Tennyson’s Northern Farmer, who did not want his son marrying for love, took a lesson from his horse’s hoofbeats:

Dosn’t thou ‘ear my ‘erse’s legs, as they canters awaäy?
Proputty, proputty, proputty—that’s what I ‘ears ’em saäy.

Conservatives, repeating that refrain ever since, stake everything on the third term of Locke’s trinity of life, liberty, and property. But what did Locke mean by property? We think of real property and personal property, of course, but there are also chemical properties, and Anglicans used to invoke a Divine Being “whose property is always to have mercy.” And what about such related words as “proper” and “propriety“?

All of these words are derived from the Latin proprius, “one’s own.” Hence, property is that which belongs to one, either in the sense of ownership or in the sense of an intrinsic quality. (Classical liberals often speak as if the right to buy or sell a property were an essential part of the definition. But fungible is precisely what property is (or rather was) not. When Locke defines the function of government, he says that people unite “for the mutual preservation of their lives, liberties and estates, which I shall call by the general name—property.” In this context, “estate” might mean several things: properly in general; the sum total of properties and monies, debts and credits, which a man leaves behind after his date; and landed property in particular. Even in commercial England, however, the estates one would think of first were real property—that is, the lands and buildings that conferred identity and prestige.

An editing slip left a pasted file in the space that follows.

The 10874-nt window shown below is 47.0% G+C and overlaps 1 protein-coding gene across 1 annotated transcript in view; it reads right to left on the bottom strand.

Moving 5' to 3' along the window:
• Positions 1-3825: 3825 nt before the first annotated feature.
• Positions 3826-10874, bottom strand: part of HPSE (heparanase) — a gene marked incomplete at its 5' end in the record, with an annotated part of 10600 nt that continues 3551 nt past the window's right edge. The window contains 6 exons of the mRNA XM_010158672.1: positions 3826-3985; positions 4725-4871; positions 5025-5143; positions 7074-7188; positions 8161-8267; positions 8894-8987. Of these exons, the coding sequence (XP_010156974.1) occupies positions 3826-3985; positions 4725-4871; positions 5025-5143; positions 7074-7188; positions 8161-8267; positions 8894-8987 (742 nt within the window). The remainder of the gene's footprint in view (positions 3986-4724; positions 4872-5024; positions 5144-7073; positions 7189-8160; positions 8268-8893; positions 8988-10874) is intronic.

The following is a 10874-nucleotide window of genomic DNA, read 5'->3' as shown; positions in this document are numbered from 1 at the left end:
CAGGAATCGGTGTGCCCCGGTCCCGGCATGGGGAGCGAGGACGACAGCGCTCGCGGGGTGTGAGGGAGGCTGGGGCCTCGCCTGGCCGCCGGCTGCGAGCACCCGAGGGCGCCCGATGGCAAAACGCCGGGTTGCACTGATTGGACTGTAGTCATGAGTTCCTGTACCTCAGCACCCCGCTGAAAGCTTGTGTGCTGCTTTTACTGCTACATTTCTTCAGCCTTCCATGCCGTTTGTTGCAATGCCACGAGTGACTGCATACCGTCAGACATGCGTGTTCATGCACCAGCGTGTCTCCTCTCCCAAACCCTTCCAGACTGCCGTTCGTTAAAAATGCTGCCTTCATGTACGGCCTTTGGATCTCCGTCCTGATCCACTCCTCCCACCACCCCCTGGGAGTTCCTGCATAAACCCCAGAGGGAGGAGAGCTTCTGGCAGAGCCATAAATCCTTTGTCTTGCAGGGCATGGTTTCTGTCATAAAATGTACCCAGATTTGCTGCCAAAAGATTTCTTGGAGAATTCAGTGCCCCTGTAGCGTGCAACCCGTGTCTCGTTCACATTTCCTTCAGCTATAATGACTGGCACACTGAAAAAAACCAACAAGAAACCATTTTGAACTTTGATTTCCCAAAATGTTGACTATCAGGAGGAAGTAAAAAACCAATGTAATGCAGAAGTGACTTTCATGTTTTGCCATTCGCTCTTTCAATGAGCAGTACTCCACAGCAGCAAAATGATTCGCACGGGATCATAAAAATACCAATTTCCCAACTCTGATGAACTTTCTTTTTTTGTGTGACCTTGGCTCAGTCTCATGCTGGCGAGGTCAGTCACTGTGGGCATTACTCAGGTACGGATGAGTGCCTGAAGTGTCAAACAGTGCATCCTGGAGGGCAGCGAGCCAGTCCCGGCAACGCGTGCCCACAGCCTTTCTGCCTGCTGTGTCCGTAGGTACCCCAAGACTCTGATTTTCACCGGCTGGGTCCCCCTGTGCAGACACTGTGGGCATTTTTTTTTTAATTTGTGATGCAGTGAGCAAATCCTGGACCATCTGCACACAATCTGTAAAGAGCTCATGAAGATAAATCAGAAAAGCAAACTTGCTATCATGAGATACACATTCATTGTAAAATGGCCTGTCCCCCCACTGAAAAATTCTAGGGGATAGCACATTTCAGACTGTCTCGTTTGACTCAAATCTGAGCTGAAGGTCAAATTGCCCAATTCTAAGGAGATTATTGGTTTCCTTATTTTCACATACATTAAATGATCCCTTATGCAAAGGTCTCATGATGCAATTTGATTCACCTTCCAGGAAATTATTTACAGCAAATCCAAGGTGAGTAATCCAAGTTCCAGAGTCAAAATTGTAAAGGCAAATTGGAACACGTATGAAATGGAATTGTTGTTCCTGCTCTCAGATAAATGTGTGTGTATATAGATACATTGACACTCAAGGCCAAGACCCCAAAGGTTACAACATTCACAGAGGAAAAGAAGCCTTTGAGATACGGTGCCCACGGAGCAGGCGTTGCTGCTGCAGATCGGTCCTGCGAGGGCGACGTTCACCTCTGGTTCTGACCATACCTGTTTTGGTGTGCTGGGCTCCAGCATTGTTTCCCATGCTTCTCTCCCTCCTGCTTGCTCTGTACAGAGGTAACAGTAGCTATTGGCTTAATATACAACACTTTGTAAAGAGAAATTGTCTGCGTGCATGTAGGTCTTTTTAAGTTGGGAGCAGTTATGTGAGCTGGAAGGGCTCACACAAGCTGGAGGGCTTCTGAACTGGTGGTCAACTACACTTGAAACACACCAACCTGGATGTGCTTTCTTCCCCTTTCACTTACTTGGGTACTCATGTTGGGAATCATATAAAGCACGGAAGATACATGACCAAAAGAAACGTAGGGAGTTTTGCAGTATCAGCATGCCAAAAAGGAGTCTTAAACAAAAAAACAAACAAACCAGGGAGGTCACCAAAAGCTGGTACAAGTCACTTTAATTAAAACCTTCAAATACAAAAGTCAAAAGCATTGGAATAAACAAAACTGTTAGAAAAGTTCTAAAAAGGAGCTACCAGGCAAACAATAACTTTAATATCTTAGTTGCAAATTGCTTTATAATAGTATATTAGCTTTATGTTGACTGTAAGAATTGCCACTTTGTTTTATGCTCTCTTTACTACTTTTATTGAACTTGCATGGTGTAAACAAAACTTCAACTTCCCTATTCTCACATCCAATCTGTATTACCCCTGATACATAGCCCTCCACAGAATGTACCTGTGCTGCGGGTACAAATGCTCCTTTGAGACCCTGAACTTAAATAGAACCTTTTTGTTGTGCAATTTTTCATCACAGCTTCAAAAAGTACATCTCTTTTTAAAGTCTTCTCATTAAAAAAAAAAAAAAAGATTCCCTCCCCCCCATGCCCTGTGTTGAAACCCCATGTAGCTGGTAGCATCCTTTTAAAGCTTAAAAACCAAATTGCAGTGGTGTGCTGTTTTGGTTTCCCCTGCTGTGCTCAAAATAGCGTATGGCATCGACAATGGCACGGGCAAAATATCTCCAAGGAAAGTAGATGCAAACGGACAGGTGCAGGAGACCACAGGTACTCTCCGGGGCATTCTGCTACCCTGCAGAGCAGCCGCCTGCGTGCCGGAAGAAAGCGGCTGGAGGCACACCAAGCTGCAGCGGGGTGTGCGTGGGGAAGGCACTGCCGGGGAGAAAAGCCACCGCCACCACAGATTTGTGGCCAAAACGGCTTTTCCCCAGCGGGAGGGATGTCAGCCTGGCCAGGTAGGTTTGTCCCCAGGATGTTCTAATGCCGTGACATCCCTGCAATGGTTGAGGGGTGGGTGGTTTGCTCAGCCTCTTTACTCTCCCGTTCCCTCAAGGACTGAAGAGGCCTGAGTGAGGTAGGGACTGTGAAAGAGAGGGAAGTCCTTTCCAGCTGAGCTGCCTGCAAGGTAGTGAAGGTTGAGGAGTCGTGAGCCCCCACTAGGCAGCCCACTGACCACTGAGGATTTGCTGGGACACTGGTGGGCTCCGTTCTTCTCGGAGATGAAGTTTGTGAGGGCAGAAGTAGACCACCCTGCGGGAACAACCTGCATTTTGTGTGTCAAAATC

Though estates were bought and sold in 17th-century England, they were primarily conceived of as inalienable by those who inherited them and were to be passed down to heirs according to strict laws of succession. Estates might be further entailed, sharply curtailing the proprietor’s right to dispose of them as he saw fit. On the other hand, though a proprietor might not easily be able to sell a particular “property,” he could “bid defiance to the crown” if it sent petty officials knocking at his door to collect taxes or search for contraband. The invasion of this essential property right sparked the American Revolution and led to the drafting both of the Declaration of Independence and the Fourth Amendment.

Americans long ago traded in this precious right for the trivial right to buy and sell. Tennyson’s farmer was thoroughly modern—”new style,” as he is called—and he can do anything he likes with his property. He can buy and sell and disinherit his next of kin as if he were not his own son:

Thim’s mv noätions, Sammy, wheerby I means to stick;
But if thou marries a bad un, I’ll leave the land to Dick.—
Coom oop, proputty, proputty— that’s what I ‘ears ‘im saäy— Proputty, proputty, proputty—canter an’ canter awaäy.

        —Humpty Dumpty